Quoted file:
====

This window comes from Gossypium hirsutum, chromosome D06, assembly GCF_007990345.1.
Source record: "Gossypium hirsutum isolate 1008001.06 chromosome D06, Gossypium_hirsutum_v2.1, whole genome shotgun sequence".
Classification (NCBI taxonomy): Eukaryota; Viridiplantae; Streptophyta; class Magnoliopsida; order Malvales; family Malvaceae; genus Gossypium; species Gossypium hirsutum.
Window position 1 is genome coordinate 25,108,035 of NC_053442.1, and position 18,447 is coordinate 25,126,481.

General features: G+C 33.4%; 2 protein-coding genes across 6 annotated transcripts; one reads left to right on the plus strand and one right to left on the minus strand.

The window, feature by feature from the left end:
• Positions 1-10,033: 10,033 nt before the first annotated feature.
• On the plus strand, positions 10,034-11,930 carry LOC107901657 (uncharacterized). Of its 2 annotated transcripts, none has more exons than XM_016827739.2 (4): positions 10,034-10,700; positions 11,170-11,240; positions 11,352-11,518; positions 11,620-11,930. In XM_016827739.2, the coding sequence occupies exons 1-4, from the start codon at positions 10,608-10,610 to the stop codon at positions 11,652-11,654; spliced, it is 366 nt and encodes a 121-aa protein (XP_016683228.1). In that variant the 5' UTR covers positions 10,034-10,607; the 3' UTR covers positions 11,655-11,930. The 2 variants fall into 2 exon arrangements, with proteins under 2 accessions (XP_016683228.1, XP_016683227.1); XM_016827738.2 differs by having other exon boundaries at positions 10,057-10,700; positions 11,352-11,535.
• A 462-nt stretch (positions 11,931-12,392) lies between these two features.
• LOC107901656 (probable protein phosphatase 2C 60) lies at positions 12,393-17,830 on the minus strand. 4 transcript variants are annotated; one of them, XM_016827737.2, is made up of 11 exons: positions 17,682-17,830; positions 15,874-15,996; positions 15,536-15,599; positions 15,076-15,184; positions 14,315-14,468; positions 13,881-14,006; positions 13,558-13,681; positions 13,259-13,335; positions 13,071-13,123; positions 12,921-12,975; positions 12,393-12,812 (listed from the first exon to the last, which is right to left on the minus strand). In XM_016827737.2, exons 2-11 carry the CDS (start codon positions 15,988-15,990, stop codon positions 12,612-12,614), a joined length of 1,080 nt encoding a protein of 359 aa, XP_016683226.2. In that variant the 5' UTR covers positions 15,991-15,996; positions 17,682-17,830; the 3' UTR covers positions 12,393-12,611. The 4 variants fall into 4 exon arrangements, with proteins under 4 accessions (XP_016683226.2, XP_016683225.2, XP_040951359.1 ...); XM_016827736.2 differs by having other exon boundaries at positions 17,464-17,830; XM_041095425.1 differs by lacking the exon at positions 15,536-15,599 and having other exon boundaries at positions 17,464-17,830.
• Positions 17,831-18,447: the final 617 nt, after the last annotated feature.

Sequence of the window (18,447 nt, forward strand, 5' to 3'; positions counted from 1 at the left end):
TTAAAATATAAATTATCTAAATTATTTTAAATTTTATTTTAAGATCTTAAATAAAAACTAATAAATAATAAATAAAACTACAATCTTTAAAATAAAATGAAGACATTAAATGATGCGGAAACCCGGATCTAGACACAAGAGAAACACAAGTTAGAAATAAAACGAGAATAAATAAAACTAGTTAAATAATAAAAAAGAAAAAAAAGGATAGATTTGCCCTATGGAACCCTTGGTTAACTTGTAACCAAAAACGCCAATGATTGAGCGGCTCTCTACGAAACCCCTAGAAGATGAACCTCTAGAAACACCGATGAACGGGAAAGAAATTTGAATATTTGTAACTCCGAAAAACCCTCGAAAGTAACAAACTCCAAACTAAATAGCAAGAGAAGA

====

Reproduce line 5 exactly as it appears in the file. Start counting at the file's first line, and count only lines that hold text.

General features: G+C 33.4%; 2 protein-coding genes across 6 annotated transcripts; one reads left to right on the plus strand and one right to left on the minus strand.